(1.) That the way to attain true holiness is, by - drawing itofrom its fountain, God in Christ, Heb.
viii. 10. I Cor. i. 30. “ But of him are ye in Christ Jesus, who of God is made unto us wisdom and righteousness, and fanctification, and redemption.” There is a bastard fanctification, consisting of some acts of external obedience, wrought out of our own natural powers; but true fanctification is by improving those treasures of holiness which are in Christ, or God in Christ: John, i. 16. « And of his fulness have all we received, and grace for grace.” Now, how can we improve or make use of those treasures which are in God, if we cannot claim him for our God ? But if we cannot claim him as such, we can come boldly to his throne to find mercy and obtain grace to help us in time of need, Heb. iv. 16. If the foul can say, God is mine, then may the person fay, Light, life, and strength are mine, the promises are mine. They may fuck freely at the breasts of all the gracious promises on record. In a word, when the foul can. claim God by faith, it can come
freely freely to him for fanctification, and improve him for that end.-I observe,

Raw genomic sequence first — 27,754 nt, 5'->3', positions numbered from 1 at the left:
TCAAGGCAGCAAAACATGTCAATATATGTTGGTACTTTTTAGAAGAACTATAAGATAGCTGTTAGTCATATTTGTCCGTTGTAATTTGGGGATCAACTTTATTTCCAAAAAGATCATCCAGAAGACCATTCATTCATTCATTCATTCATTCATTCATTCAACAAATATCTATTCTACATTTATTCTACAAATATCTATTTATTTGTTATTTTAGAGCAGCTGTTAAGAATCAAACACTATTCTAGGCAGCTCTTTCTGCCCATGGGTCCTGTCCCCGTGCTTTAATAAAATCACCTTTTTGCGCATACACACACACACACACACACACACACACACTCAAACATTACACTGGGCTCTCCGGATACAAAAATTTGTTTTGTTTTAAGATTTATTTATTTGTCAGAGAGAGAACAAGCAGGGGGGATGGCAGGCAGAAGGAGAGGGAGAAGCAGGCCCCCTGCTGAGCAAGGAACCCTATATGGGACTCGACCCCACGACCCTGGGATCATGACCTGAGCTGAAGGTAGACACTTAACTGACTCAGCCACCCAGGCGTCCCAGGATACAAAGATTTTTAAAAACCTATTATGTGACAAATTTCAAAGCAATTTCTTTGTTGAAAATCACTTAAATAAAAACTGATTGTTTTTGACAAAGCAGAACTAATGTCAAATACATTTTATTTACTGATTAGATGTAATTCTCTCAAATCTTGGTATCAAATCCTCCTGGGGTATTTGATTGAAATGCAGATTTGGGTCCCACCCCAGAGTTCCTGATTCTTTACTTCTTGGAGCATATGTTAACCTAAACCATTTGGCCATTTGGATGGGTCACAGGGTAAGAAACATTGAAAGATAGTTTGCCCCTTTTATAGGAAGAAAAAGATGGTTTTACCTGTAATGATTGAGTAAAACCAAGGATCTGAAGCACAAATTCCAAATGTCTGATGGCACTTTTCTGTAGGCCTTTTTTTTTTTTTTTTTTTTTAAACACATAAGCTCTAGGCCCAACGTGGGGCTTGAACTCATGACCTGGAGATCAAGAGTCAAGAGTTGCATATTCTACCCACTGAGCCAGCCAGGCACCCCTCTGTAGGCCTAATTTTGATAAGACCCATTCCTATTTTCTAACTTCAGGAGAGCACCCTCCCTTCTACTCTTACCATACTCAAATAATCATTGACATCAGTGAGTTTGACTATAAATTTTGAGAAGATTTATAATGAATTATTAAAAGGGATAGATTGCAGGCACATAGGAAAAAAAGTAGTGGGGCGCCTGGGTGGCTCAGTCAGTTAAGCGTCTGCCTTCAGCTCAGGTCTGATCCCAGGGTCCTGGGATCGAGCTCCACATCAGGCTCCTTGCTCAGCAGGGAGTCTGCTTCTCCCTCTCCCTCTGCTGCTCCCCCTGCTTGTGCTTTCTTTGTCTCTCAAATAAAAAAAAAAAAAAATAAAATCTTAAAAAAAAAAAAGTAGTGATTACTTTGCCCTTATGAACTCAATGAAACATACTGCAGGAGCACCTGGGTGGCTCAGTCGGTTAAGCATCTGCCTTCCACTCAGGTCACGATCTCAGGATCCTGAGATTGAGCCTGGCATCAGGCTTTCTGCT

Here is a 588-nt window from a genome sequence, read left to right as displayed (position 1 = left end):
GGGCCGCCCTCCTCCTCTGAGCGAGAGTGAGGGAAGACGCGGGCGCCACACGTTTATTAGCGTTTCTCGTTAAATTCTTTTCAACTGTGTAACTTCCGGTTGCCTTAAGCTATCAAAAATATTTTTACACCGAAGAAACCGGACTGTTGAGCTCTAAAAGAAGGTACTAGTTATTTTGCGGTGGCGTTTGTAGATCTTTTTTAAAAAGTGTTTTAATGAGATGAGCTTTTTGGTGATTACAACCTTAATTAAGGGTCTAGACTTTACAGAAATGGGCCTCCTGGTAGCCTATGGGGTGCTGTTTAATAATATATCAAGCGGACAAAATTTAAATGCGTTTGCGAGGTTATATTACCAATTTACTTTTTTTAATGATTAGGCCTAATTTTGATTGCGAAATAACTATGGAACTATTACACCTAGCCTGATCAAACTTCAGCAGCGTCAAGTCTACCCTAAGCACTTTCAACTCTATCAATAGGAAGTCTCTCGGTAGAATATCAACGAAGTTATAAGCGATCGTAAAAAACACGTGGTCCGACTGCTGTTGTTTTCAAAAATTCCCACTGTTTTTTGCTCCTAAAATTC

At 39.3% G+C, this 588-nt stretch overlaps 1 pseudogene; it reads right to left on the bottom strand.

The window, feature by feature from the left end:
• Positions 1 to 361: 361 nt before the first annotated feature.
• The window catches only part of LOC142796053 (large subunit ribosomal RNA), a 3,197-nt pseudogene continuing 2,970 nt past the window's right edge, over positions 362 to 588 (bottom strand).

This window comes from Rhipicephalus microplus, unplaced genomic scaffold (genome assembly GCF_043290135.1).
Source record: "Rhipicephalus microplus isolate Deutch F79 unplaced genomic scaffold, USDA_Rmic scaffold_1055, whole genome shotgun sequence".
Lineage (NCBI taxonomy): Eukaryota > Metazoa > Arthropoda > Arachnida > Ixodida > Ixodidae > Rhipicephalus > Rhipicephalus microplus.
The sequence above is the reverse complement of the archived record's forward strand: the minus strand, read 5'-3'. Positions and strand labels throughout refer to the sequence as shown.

(2.) That love to God is the fulfilling of the law; and the more love, the more holiness. Now, to claim God in Christ as our God, is the true way to attain true love to God; for it is faith which fets love a-going. Faith worketh by love, and so it sets all the graces of the Spirit in motion. Mine is a kindly word ; though you live in a cottage, if you can say, It is mine, it will be sweeter to you than the king's palace, because it is not yours. See how the love of God is kindled in the breast of a guilty creature, 1 John, iv. 19. “We love him, because he first loved us.” It is a hard work (to say no more) to love a God not. believed in, not embraced as our God; for the greater and more glorious he is, he is the more dreadful an enemy. It is the word of the gospel which brings the glad news of the love of God in Christ. Is it not plain, then, that the more this be believed with application, the more will that love to God be inflamed, and consequently the soul more satisfied. I obferve,
(3.) That our hearts must have something of their own to satisfy themselves with. The greater part of the world hang on about the door of the empty creation, and suck the breasts of their fulfome lusts. Why do they this? Because God is not theirs, and they cannot want altogether. But let the heart once take God in Christ, and claim him as its own God, then it has enough. And the more the soul is persuaded of this, the less it will care for other things, but says, in effect, “I have all, and abound.” A man will keep in his candles, if he be not persuaded the sun is up; but if the windows be opened, and he fees the